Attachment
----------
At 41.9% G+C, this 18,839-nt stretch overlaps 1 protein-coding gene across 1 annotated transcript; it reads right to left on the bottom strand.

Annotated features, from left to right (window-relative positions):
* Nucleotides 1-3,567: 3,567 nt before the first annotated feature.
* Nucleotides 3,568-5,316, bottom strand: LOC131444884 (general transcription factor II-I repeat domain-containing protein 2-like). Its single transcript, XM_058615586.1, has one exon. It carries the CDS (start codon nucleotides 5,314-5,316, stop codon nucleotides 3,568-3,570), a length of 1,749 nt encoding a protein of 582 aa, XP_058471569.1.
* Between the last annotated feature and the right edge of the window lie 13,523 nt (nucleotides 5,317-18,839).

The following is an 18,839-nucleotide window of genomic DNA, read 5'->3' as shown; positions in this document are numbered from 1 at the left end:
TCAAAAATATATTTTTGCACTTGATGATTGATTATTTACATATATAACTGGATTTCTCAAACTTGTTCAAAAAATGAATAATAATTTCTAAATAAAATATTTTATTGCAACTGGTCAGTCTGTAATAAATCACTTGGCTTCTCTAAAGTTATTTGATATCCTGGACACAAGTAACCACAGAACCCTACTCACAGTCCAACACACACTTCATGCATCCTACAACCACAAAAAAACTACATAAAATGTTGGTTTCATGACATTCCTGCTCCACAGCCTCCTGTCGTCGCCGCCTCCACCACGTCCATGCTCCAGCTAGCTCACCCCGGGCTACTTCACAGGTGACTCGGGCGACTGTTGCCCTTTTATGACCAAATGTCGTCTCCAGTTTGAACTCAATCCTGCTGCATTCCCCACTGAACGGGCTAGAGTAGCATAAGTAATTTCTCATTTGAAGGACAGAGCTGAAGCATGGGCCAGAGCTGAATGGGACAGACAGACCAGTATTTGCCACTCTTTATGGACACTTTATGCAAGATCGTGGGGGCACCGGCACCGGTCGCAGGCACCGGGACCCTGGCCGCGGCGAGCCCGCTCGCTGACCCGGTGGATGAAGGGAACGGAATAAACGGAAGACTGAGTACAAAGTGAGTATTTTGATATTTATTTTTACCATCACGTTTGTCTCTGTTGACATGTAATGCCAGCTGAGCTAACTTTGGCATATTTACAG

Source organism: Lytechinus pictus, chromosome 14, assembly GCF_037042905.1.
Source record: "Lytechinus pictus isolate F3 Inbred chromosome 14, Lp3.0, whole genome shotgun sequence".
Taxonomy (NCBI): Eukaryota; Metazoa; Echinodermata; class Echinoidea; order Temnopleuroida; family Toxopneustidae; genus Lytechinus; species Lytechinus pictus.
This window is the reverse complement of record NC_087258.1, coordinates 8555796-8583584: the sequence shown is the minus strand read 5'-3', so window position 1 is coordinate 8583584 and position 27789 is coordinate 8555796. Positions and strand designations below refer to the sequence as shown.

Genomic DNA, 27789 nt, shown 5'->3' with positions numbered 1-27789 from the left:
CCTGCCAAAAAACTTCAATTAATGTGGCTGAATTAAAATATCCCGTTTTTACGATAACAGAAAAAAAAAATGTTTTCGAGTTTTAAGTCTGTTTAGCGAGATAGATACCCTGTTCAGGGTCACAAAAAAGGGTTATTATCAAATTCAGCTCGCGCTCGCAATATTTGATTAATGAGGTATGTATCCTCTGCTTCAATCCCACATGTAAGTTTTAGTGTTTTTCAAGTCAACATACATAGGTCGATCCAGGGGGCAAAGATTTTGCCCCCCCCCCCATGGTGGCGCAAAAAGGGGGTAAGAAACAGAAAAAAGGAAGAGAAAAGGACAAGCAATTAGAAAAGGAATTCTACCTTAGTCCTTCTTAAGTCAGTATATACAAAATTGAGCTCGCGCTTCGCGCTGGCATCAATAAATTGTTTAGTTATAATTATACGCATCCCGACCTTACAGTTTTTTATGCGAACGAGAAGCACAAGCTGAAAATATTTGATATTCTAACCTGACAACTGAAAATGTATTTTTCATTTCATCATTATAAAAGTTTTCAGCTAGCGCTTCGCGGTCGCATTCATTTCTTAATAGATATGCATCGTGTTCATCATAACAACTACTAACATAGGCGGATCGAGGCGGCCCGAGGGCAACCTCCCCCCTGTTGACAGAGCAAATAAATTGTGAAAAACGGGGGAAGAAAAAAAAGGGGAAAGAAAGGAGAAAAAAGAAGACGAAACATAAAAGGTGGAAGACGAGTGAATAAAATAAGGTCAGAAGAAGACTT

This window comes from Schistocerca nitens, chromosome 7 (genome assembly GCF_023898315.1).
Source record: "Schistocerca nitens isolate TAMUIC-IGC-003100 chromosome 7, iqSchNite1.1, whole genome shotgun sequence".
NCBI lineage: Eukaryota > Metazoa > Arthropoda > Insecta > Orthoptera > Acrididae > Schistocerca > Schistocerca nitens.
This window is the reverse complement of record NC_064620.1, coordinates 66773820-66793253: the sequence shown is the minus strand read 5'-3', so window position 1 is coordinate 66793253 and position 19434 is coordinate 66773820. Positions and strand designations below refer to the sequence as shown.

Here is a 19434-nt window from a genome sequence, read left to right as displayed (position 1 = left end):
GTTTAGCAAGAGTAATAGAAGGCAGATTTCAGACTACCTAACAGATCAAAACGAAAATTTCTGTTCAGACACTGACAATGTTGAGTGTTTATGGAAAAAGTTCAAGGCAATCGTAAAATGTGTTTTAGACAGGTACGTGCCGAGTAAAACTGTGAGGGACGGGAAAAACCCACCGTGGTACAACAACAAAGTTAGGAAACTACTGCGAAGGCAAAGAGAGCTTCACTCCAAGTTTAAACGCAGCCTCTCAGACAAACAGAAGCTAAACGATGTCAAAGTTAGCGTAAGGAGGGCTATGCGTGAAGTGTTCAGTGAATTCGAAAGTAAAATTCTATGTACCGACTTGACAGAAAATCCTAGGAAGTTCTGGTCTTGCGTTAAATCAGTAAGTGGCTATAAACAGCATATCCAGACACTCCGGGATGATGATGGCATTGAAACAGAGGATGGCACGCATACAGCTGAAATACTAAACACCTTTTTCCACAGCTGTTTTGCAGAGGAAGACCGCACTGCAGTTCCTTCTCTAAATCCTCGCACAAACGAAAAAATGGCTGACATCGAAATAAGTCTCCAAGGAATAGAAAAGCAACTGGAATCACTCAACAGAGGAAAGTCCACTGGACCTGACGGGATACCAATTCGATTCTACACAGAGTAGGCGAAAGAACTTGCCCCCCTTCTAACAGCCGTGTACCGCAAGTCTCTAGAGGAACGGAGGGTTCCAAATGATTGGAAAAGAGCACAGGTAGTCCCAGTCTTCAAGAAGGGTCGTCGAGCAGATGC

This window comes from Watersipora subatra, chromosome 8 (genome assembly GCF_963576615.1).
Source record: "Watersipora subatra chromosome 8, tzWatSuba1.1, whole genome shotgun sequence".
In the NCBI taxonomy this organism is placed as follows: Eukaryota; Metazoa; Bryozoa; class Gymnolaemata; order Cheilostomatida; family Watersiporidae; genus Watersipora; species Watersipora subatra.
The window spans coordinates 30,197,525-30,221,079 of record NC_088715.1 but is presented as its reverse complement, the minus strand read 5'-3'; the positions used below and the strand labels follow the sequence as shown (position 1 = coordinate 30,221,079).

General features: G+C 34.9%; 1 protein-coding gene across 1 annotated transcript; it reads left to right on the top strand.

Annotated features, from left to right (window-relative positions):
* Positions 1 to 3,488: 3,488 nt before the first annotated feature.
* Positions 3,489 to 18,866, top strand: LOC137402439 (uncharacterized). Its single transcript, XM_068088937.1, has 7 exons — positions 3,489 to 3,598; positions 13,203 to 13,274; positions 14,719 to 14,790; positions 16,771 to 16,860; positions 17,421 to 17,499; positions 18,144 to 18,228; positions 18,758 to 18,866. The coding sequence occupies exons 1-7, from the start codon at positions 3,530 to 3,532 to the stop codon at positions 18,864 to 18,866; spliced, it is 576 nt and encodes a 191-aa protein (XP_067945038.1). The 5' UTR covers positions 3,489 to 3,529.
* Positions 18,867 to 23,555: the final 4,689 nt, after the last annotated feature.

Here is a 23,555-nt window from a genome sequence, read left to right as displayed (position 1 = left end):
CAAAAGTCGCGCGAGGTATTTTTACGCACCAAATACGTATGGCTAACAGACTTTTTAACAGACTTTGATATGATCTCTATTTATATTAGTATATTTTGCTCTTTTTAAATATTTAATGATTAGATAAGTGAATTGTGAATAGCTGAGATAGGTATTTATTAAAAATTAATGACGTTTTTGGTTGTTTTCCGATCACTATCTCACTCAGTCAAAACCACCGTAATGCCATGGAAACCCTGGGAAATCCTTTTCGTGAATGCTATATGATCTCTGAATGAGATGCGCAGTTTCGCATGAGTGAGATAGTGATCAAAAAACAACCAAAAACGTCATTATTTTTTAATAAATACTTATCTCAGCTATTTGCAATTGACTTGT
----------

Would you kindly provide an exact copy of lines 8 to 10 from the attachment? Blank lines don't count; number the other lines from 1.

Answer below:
Source organism: Lytechinus pictus, chromosome 14, assembly GCF_037042905.1.
Source record: "Lytechinus pictus isolate F3 Inbred chromosome 14, Lp3.0, whole genome shotgun sequence".
Taxonomy (NCBI): Eukaryota; Metazoa; Echinodermata; class Echinoidea; order Temnopleuroida; family Toxopneustidae; genus Lytechinus; species Lytechinus pictus.